The Bartlett School of Sustainable Construction


ARC for the Future – Blog July 2022

In this short blog, Principal Investigator for ARC for the Future, Dr Niamh Murtagh, explains what is meant by ‘resilience’ and why almshouse communities are excellent sites for research.

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ARC for the Future 

Almshouse Resilience Communities (ARC) for the Future is a research project funded by the Dunhill Medical Trust, running from February 2022 until July 2024.

Let’s start with what we mean by ‘resilience’. Resilience is about adapting successfully to change. More than coping, which is often about reacting to change and trying to avoid disruption, resilience is preparing in advance, knowing what capabilities we have and what help we can draw on, and learning from change so that we are stronger in dealing with the future. Resilience research typically focuses on what are called ‘shock events’ – the big ones like floods, heatwaves or pandemics. Thinking about our older population, we need also to consider changes that can have big impacts locally – closure of a health facility or a bus route, for instance. As well as considering ‘resilience to what?’, a definition of resilience requires an answer to the question ‘resilience of what?’. ARC for the Future will examine how almshouse communities can become more resilient, both to significant local changes and to major global shock events.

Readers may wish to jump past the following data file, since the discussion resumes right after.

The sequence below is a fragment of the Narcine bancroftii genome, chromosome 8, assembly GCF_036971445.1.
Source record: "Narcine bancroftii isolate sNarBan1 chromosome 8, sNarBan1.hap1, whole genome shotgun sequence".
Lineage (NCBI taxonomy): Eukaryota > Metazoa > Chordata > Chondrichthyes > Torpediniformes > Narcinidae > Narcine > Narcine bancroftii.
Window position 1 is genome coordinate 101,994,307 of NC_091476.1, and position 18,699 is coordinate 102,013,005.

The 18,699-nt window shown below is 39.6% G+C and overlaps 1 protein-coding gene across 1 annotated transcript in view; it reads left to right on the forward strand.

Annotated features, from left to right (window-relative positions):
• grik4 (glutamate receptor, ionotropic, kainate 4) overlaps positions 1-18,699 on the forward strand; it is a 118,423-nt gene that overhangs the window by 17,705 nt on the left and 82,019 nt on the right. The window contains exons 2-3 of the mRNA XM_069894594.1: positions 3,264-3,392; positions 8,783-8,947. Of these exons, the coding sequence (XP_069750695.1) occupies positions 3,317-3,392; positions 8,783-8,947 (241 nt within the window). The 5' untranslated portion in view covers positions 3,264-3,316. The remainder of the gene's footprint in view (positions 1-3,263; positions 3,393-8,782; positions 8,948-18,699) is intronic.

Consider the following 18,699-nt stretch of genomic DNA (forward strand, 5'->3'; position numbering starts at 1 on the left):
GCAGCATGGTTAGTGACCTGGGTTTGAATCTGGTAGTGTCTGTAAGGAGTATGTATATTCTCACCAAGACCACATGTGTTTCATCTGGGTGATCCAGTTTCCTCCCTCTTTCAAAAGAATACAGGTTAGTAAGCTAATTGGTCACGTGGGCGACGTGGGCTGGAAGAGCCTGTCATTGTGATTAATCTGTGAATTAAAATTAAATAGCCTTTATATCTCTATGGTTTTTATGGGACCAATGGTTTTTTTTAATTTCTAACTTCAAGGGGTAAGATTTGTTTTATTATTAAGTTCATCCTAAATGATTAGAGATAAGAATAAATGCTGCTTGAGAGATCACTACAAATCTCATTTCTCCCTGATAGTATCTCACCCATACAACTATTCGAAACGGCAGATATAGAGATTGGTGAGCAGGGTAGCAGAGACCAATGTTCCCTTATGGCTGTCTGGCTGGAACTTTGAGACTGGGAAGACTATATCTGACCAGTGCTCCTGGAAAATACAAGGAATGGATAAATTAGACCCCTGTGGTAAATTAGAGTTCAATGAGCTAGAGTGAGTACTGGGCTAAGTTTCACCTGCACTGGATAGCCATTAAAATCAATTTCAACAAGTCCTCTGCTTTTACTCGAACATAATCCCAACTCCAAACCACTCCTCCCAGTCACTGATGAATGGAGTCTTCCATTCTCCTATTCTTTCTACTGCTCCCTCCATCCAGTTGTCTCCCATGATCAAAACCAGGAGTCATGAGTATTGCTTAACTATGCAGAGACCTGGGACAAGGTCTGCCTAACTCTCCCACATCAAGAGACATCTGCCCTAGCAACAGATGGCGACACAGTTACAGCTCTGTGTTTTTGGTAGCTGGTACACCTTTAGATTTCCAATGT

Why almshouses? The almshouse movement has its origins in monastic communities of a thousand years ago – evidence of a highly resilient model for housing people in need. Today’s residents in almshouses are typically, though not exclusively, older people of limited means. With over 30,000 residents living in accommodation provided by more than 1,500 charities, there is much we can learn about developing resilient communities in good quality homes. In addition, almshouse communities offer a microcosm of community living. From a research perspective, it can be challenging to identify a community and to examine its dynamics. With our almshouse partners, the project has excellent opportunities for lessons which can generalise to the broader community.

The project is led by UCL and we are privileged to be working alongside seven almshouse charity partners (listed below) as well as the University of Suffolk. Amongst our partners are urban and rural homes, large and very small charities, and diverse geographic settings. We will be working extensively with residents whose voices will be central to the project, as well as consulting staff and trustees. We are looking to these experts on their own lives and contexts in order to capture examples of what works. The project will create a toolkit which will showcase the experience and knowledge behind examples of resilience, providing resources for other almshouse charities and providers of housing for older people more generally.

ARC for the Future Partners
United St Saviour’s Charity
Sir Josiah Mason Trust
The Whiteley Homes Trust
Southwark Charities
Legacy East Almshouse Partnership
Durham Aged Mineworkers’ Homes Association
Bristol Charities